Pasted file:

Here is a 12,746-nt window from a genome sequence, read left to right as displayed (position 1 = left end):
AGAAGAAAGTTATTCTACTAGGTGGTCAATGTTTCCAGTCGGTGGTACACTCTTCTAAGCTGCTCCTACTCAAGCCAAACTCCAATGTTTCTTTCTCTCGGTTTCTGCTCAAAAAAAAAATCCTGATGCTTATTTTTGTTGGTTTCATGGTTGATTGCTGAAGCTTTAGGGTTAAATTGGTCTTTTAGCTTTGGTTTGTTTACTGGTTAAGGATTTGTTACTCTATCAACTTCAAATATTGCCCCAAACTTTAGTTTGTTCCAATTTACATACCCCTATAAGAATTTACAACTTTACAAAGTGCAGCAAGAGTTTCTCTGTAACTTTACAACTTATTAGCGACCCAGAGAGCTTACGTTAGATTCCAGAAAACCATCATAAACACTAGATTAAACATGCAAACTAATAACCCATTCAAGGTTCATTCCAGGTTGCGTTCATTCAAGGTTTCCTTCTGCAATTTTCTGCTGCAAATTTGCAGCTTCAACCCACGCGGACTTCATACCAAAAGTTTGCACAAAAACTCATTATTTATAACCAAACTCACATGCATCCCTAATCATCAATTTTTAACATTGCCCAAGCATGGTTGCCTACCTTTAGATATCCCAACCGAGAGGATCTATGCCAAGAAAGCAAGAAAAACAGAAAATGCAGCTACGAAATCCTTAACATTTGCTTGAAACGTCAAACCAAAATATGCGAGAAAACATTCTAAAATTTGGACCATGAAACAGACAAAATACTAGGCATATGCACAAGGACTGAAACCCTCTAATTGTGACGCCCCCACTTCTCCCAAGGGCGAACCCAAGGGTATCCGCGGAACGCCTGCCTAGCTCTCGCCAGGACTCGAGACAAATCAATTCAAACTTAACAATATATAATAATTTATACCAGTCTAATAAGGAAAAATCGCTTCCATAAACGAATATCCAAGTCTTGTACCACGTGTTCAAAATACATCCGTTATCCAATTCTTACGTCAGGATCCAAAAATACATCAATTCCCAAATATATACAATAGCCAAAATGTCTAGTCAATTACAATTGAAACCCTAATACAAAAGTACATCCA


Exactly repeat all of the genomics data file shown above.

Here is a 12,746-nt window from a genome sequence, read left to right as displayed (position 1 = left end):
AGAAGAAAGTTATTCTACTAGGTGGTCAATGTTTCCAGTCGGTGGTACACTCTTCTAAGCTGCTCCTACTCAAGCCAAACTCCAATGTTTCTTTCTCTCGGTTTCTGCTCAAAAAAAAAATCCTGATGCTTATTTTTGTTGGTTTCATGGTTGATTGCTGAAGCTTTAGGGTTAAATTGGTCTTTTAGCTTTGGTTTGTTTACTGGTTAAGGATTTGTTACTCTATCAACTTCAAATATTGCCCCAAACTTTAGTTTGTTCCAATTTACATACCCCTATAAGAATTTACAACTTTACAAAGTGCAGCAAGAGTTTCTCTGTAACTTTACAACTTATTAGCGACCCAGAGAGCTTACGTTAGATTCCAGAAAACCATCATAAACACTAGATTAAACATGCAAACTAATAACCCATTCAAGGTTCATTCCAGGTTGCGTTCATTCAAGGTTTCCTTCTGCAATTTTCTGCTGCAAATTTGCAGCTTCAACCCACGCGGACTTCATACCAAAAGTTTGCACAAAAACTCATTATTTATAACCAAACTCACATGCATCCCTAATCATCAATTTTTAACATTGCCCAAGCATGGTTGCCTACCTTTAGATATCCCAACCGAGAGGATCTATGCCAAGAAAGCAAGAAAAACAGAAAATGCAGCTACGAAATCCTTAACATTTGCTTGAAACGTCAAACCAAAATATGCGAGAAAACATTCTAAAATTTGGACCATGAAACAGACAAAATACTAGGCATATGCACAAGGACTGAAACCCTCTAATTGTGACGCCCCCACTTCTCCCAAGGGCGAACCCAAGGGTATCCGCGGAACGCCTGCCTAGCTCTCGCCAGGACTCGAGACAAATCAATTCAAACTTAACAATATATAATAATTTATACCAGTCTAATAAGGAAAAATCGCTTCCATAAACGAATATCCAAGTCTTGTACCACGTGTTCAAAATACATCCGTTATCCAATTCTTACGTCAGGATCCAAAAATACATCAATTCCCAAATATATACAATAGCCAAAATGTCTAGTCAATTACAATTGAAACCCTAATACAAAAGTACATCCA